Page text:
Lived experiences of home are further explored through our flagship programming – by establishing our annual Winter Festival in the UK cultural calendar, from Diwali to Lunar New Year, and by introducing a family-focused Summer Party in 2023; a chance to come together and celebrate the Museum, its east London location and its communities.

Curated commercial

Selling fairs have been a major contributor to audience growth and visitor engagement through challenging times in the sector. From Queeriosities Art & Makers Fair, featuring LGBTQI+ creatives to the return of the widely successful Ceramics in the City, these are beautifully curated events with external partners that offer a blended retail and programming experience, including supper club tie-ins and film screenings.

Since reopening we have also increased the profile of our gardens, which are a major asset in this heavily populated part of town. The gardens, exhibiting changes to urban gardens over the centuries, are now open to visitors all year round and are the focus of our hires business, including weddings. This is a key growth area for the Museum and draws upon the site as a small-mid size venue with a great story to tell.

The exterior of Museum of the Home (Wright & Wright Architects, Hufton & Crow)

Museums and social justice

We are delivering on our ambition to live better together. Our pioneering Campaign for Change – working in partnership with front-line charities to make a difference on issues affecting the ways we live – aims to tackle hunger and create belonging. It is one of the ways in which we, as a Museum, can use our collections and programming to address inequalities and think harder about what it means to ‘preserve’ history – whose stories are represented in our cultural spaces and for what purpose? For example, when we display a plate on a table in a room set what could we say, and should we say, about food?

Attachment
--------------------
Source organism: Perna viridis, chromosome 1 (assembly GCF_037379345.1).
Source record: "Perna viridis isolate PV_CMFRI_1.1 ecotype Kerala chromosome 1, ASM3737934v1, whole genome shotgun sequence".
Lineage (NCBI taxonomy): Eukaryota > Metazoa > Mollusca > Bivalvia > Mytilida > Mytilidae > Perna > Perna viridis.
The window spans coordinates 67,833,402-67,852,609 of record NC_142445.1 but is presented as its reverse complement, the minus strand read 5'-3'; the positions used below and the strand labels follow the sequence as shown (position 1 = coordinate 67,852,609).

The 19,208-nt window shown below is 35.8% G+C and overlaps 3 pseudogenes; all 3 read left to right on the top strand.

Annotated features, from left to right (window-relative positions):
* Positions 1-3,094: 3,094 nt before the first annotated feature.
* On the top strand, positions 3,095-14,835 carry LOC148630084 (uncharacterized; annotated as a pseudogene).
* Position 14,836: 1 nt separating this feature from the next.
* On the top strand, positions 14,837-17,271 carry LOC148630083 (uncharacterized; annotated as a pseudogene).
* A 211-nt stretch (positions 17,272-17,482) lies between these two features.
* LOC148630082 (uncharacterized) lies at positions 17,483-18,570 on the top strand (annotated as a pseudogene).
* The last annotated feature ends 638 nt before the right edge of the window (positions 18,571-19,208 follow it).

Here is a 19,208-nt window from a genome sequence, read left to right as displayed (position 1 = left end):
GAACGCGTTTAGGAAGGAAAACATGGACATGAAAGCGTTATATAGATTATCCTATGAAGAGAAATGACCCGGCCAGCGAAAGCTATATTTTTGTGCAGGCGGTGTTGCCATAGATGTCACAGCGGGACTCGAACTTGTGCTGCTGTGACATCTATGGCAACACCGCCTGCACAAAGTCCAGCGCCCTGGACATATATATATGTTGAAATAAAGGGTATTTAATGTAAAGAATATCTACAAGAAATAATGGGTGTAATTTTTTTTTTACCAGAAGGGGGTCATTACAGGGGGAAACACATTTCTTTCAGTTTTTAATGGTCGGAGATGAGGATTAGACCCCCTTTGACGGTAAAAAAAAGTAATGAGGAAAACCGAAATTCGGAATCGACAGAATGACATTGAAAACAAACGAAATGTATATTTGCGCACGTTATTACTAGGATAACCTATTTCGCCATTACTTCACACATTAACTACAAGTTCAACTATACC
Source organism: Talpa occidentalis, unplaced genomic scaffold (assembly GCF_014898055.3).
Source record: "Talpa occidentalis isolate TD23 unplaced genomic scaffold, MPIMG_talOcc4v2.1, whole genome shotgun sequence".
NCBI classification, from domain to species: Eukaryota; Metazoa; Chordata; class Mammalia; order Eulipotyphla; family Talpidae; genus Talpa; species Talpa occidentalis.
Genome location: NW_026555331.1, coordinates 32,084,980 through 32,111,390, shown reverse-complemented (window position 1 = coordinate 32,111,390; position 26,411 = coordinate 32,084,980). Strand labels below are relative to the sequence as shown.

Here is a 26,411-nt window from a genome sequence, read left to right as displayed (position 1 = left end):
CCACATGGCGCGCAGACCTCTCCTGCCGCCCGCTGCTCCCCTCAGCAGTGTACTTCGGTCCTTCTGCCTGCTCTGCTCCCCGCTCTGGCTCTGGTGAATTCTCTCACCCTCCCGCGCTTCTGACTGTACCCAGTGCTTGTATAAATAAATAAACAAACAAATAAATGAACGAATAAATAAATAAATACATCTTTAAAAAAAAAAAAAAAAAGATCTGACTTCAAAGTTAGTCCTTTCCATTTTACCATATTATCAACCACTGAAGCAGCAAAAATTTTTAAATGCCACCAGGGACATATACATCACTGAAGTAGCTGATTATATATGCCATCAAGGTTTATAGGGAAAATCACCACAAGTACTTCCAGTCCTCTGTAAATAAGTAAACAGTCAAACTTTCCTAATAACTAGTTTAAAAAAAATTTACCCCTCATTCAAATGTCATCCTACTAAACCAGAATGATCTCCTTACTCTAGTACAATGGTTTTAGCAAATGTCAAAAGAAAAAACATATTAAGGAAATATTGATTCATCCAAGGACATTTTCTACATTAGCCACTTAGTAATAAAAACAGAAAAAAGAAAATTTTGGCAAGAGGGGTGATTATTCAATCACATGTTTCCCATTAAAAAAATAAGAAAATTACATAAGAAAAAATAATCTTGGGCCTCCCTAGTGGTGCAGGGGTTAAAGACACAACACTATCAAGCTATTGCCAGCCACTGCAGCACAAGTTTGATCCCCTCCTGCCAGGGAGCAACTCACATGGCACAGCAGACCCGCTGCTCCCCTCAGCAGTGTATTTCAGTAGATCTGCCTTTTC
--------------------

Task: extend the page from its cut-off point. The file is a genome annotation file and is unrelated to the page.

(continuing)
The Food Equality Campaign has four pillars that we will deliver over the next 5 years: continue to support Hackney Food Bank at the Museum; design and build a Discovery Garden with local schools and families to explore urban planting; build a strand of food programming to focus on community dining and the history of food and eating in the home; host Free Tea Fridays to bring together local people with our own bespoke Museum tea blend.

Museum of the Home's Home Galleries (Em Fitzgerald)

We are working to heal the rifts between the Museum and its communities caused by the presence of the statue of Robert Geffrye on the Museum’s buildings. Geffrye profited from investments in transatlantic slavery and bequeathed money to the Ironmonger’s Company to build the almshouses in which the Museum is now housed. We will continue to work with Voyage Youth in residence, and with wider stakeholders to plan for the redisplay of the statue and give space to histories of colonialism and the home – part of a UK sector-wide reassessment of the systems that underpin and continue to shape cultural organisations.

The future of museums

Across all areas of our work, we are looking to disrupt the traditional museum model to create a museum fit for the twenty-first century, able to respond with agility to all the challenges to come. We are a space uniquely placed to explore the changes to homes and home life that will be necessary for us, as a society, to face the future.